Tuesday 19th April 2005


BMW 330I

Many BMW 330i owners will never know just how good their car is. Nick Hall explains.

BMW 330i
BMW 330i
It’s a sad fact of life that many BMW 330i owners will never realise just how good their car is. The true virtues of the middle managers’ outside lane pounder of choice will simply stay a secret, well hidden behind the traction control button and comfy leather seats.

That’s a shame because inside this icon of corporate greed, now in its fifth generation, there’s a top coupe just waiting to show a clean pair of heels to anything in its class and a good few besides.

After a jaunt that started in Seville, stopping off near Marbella, and then through Spain’s substantial mountain ranges, on to Madrid, Pamplona and up through France, I can safely say BMW has once again lifted the dynamic bar in the compact executive sector. If Audi and Mercedes were worried before, they could now be forgiven for weeping and rocking in a corner.

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Words and pictures by Nick Hall

Performance

The engine is immense. It’s the same powerplant that featured in our 630i road test (see link below), so you may already know how impressive it is. It’s a groundbreaking unit with a number of tricks, including extensive use of magnesium, that combine to make this the lightest three-litre, six-cylinder production petrol engine in the world.

It not only provides 258 stampeding horses, it also pumps out 220lb-ft of torque, which is sportscar levels of propulsion in-gear. Press the throttle down hard, though, and the box will kick down and send the car flying down the road at an obscene rate.

This car is capable of monumental bursts of acceleration -- in normal road use you just won’t worry the last third of the throttle’s travel. I know the top end speed of 155mph is a lie after taking it off the 160mph clock on a late night run on a deserted Spanish toll-road and the 0-62mph of 6.6s, 6.3s for the manual, feels massively conservative from behind the wheel.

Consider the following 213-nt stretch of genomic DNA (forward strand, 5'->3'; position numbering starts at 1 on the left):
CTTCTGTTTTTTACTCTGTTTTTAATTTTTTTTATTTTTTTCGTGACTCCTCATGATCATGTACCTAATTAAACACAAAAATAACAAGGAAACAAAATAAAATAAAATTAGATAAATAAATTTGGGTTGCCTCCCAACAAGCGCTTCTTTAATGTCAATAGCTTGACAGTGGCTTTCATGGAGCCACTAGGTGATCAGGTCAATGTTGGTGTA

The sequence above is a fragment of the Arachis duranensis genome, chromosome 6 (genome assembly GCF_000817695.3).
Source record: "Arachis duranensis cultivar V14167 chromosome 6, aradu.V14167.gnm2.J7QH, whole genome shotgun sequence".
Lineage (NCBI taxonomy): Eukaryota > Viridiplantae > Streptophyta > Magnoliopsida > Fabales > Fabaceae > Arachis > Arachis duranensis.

In the 3 Series, with perhaps a little less insulation than the 6, the engine is even more raucous when revved hard and this car never felt short of shove all the way to the redline. I drove the automatic version, but made full use of the SMG sequential change mechanism that gets better with each generation.

Transmission

The M5’s box, when we can get hold of it, will undoubtedly be the cream of the crop, but even the entry level model’s SMG is now so advanced it’s hard to imagine how a human foot could improve the process. It might still change up on you if you hold it on the redline, but for the most part this system has now evolved to provide manual control with auto convenience.

Generally I demand a manual box, enjoying the act of changing gear as much as the overall control, but even the most ardent manual fan should test this variant before dismissing it.

It has a few surprises in store, too. Plant your foot, even in manual mode, at 130mph, and it will change down two gears to fourth and scream off towards the 155mph limiter.

Ride and roadholding

The ride isn’t perfect, but it’s not meant to be. The BMW insignia doesn’t just suggest that you’re a golf club member, furnished your home almost exclusively at Ikea and are on your way up the corporate ladder, it also announces the arrival of the tautest, most driver-focussed machines in its class.